On March 6, 2018, the United States Court of Appeals for the District of Columbia Circuit (“D.C. Circuit”) denied Duke Energy Carolinas, LLC’s (“Duke Energy”) petition for review of FERC’s grant of a forty-year license for the Catawba-Wateree Project (“Project”). FERC had found that, despite Duke Energy’s requested fifty-year term for the license renewal, the measures required by FERC in issuing the license were only “moderate,” and thus warranted the forty-year term. Duke Energy argued that FERC acted arbitrarily and capriciously by not granting the fifty-year license. The D.C. Circuit deferred to FERC’s analysis in granting a forty-year license.

Duke Energy’s original license had been for a fifty-year term. Prior to the expiration of that license, Duke Energy filed an application for a new license with another fifty-year term. During the application process, Duke Energy entered into a relicensing agreement with seventy entities, which required Duke Energy to satisfy certain measures and conditions to relicense the Project. The Commission determined, upon staff recommendations, that the new license required a “moderate” amount of new construction and new environmental mitigation and improvement measures. Under the Commission’s then-applicable standard analysis for determining the length of new license terms for projects at non-federal dams, the Commission would grant a licensee a fifty-year license term only if the new license required “extensive” measures. Here, the Commission found that because the new license would not require substantial new facilities, significant capacity or compliance with stringent environmental measures (i.e. only moderate measures were involved), a forty-year license term, instead of a fifty-year term, was warranted.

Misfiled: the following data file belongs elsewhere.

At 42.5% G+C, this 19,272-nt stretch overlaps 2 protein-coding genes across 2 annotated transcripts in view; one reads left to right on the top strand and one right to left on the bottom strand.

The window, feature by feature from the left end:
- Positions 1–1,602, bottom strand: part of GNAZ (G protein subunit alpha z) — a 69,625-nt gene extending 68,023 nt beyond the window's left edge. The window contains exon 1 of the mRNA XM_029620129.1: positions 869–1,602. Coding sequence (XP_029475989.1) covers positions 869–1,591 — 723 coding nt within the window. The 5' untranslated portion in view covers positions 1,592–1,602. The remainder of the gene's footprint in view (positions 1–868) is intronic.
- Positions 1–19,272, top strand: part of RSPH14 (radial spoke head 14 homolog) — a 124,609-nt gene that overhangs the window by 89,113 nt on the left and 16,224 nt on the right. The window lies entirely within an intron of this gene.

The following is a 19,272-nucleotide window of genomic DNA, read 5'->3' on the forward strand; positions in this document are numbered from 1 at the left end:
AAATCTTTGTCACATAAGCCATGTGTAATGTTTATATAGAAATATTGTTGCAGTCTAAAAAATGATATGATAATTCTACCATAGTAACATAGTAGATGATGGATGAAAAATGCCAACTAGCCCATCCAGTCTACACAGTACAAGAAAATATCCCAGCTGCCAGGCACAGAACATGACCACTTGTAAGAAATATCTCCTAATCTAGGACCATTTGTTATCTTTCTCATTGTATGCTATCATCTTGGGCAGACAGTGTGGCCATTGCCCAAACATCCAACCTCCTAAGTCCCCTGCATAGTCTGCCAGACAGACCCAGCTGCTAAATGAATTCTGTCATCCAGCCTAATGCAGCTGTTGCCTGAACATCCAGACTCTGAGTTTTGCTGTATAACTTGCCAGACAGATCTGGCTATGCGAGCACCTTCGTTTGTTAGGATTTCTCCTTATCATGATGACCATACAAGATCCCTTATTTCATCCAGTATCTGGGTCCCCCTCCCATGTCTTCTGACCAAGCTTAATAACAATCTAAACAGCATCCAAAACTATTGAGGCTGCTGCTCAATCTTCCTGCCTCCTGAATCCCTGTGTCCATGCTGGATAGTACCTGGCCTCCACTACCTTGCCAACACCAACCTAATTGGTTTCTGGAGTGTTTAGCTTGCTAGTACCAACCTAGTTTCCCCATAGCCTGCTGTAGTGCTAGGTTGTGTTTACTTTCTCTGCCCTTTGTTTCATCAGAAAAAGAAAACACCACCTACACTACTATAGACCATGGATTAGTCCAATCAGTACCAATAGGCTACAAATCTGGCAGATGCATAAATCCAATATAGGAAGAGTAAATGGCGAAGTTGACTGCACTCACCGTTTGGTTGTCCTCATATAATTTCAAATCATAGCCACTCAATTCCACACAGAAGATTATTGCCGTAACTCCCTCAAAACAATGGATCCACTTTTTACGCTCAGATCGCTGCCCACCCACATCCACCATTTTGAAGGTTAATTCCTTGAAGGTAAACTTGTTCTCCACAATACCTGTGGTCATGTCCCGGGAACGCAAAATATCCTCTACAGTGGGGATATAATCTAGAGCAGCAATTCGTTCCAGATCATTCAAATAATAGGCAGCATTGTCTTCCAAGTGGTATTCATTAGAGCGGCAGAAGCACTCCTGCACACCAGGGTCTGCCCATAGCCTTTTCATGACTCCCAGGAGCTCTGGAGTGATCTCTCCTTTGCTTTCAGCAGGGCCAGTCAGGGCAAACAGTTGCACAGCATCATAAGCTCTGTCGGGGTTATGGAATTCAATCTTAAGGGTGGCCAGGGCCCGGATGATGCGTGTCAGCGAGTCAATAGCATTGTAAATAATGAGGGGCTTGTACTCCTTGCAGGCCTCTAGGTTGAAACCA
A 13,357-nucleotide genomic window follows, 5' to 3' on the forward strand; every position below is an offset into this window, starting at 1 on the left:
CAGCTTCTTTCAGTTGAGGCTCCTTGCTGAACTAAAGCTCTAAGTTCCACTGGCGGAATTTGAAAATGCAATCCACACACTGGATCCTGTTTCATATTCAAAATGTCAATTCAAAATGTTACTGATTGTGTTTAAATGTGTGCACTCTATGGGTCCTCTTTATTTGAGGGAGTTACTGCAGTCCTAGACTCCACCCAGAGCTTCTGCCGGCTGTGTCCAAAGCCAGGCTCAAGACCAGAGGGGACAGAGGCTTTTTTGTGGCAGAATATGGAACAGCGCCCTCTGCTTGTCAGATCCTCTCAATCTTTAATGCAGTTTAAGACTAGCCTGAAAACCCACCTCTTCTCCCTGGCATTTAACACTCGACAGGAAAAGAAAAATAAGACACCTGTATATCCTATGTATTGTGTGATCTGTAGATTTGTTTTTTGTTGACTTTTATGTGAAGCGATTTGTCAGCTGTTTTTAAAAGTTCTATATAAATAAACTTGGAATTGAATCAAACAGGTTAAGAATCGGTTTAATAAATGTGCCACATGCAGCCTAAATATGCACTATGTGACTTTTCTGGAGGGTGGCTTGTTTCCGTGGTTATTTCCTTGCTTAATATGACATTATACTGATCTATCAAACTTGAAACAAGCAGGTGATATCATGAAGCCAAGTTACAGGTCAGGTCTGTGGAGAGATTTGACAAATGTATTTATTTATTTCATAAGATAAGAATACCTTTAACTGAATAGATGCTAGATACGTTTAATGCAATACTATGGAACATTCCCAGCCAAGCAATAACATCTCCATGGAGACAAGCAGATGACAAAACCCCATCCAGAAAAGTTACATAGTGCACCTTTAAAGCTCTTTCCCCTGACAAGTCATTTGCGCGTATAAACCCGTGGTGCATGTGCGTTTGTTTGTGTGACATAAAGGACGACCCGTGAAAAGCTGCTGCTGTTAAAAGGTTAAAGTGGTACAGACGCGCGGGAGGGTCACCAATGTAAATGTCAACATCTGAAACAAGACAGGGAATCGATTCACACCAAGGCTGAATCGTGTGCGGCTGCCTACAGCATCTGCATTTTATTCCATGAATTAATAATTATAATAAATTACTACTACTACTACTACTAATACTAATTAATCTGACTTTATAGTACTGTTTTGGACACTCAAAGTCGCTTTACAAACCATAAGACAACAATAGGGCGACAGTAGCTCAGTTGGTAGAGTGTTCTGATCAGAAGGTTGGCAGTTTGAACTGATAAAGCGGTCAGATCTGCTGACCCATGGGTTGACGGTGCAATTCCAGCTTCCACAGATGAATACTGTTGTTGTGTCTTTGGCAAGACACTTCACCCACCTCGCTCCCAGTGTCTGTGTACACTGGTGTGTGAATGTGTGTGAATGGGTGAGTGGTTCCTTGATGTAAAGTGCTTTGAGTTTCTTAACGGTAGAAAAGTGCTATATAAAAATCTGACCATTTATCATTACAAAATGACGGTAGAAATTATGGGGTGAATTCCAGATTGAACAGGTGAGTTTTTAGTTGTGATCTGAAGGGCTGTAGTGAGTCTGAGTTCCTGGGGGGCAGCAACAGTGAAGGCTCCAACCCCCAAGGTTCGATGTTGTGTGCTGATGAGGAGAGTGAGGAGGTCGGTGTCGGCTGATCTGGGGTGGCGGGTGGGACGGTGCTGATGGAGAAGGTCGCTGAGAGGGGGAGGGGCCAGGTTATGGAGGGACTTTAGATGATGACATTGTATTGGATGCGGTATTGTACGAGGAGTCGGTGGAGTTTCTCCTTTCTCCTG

Duke Energy petitioned FERC for rehearing of its license application. Duke Energy argued that FERC failed to address all of the license measures and their costs, totaling $111 million in implementing re-licensing measures, in FERC’s determination of new license terms. Duke Energy provided FERC precedent indicating that the Commission previously considered project costs when it granted other parties a fifty-year license. As a result, Duke Energy claimed that the Project was similarly-situated and therefore warranted similar treatment. The Commission denied rehearing and Duke Energy sought an appeal in the D.C. Circuit. On appeal, Duke Energy contended that FERC’s grant of a forty-year license, rather than a fifty-year license in light of precedent was arbitrary and capricious.

The D.C. Circuit denied Duke Energy’s petition for review and instead deferred to the Commission’s “substantive agency expertise” in re-licensing hydroelectric projects. The D.C. Circuit accepted FERC’s rationale that while the Commission has used cost as a part of its re-licensing analysis, FERC’s precedent does not treat cost as dispositive. The D.C. Circuit agreed with the Commission that hydroelectric project licensing is fact intensive and that the Commission’s analysis of “moderate” versus “extensive” measures is the type of resolution that warrants agency deference by the court. Finally, the D.C. Circuit responded to Duke Energy’s argument that FERC failed to explain why it had not relied on precedent by concluding that reliance on long-standing policies does not require an agency’s explanation. As a result, the D.C. Circuit denied Duke Energy’s petition for review.

A copy of the D.C. Circuit’s decision is available here.